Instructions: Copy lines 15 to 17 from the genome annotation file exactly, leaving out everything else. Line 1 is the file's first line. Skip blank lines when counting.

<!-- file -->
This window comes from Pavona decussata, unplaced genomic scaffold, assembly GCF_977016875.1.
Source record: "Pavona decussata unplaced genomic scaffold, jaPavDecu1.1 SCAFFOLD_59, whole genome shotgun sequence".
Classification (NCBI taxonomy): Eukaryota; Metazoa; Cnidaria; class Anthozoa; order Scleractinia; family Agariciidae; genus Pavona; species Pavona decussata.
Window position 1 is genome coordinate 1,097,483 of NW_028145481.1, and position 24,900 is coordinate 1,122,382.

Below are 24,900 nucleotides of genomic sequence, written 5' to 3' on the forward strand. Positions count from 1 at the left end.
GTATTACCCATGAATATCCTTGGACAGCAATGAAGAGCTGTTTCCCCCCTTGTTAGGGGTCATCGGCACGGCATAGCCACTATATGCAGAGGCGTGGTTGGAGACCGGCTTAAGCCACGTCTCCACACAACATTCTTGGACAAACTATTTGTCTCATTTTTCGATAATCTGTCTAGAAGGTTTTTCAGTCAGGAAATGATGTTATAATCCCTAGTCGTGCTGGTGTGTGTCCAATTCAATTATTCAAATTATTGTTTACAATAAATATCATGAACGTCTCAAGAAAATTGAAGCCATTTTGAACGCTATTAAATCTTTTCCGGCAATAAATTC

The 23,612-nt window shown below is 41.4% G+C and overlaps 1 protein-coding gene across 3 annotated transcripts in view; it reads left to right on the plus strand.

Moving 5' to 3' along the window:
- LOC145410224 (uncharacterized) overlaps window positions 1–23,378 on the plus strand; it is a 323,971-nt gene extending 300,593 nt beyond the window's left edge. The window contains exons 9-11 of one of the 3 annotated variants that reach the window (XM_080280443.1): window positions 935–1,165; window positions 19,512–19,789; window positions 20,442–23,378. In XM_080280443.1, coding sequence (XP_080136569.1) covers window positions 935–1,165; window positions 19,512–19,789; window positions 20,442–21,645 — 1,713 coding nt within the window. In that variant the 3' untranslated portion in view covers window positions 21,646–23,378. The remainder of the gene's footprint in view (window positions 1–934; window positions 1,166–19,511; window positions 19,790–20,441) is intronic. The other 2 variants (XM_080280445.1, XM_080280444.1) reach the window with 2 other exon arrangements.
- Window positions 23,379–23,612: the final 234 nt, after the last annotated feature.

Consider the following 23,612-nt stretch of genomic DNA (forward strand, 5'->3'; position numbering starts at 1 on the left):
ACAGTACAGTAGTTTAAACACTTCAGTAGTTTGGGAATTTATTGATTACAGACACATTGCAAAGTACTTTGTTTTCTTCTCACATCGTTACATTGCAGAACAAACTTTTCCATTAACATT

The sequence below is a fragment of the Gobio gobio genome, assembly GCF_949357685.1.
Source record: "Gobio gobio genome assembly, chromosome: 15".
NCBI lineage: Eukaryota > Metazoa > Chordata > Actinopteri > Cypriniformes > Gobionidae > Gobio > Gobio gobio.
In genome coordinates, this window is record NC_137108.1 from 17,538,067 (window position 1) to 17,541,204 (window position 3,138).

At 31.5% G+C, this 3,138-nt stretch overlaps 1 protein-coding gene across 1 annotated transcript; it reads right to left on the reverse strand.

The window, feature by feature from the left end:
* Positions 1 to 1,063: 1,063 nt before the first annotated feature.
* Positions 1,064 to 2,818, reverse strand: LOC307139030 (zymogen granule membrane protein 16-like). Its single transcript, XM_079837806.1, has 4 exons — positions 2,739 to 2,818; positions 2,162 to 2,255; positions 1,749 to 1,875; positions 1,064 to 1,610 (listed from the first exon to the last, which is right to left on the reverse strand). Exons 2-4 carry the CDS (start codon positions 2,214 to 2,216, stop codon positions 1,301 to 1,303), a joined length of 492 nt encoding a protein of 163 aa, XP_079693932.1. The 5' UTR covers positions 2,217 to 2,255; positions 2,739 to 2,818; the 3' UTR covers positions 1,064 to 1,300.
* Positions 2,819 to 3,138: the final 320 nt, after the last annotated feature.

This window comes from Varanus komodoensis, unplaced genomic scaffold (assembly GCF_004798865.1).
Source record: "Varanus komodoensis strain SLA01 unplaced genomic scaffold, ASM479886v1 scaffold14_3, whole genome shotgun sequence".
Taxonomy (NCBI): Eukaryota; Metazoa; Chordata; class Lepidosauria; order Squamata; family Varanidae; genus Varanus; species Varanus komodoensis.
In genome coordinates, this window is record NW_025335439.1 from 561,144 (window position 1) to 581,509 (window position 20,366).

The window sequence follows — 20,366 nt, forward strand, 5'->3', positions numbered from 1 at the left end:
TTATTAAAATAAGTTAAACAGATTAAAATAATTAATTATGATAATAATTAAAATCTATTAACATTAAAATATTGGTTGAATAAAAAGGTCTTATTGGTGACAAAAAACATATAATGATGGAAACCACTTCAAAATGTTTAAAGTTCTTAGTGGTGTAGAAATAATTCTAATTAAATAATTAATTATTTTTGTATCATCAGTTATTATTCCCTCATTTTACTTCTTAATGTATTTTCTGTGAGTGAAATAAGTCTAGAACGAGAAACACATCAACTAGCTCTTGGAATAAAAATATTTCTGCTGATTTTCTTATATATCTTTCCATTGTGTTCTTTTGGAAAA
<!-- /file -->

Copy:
NCBI lineage: Eukaryota > Metazoa > Chordata > Actinopteri > Cypriniformes > Gobionidae > Gobio > Gobio gobio.
In genome coordinates, this window is record NC_137108.1 from 17,538,067 (window position 1) to 17,541,204 (window position 3,138).

At 31.5% G+C, this 3,138-nt stretch overlaps 1 protein-coding gene across 1 annotated transcript; it reads right to left on the reverse strand.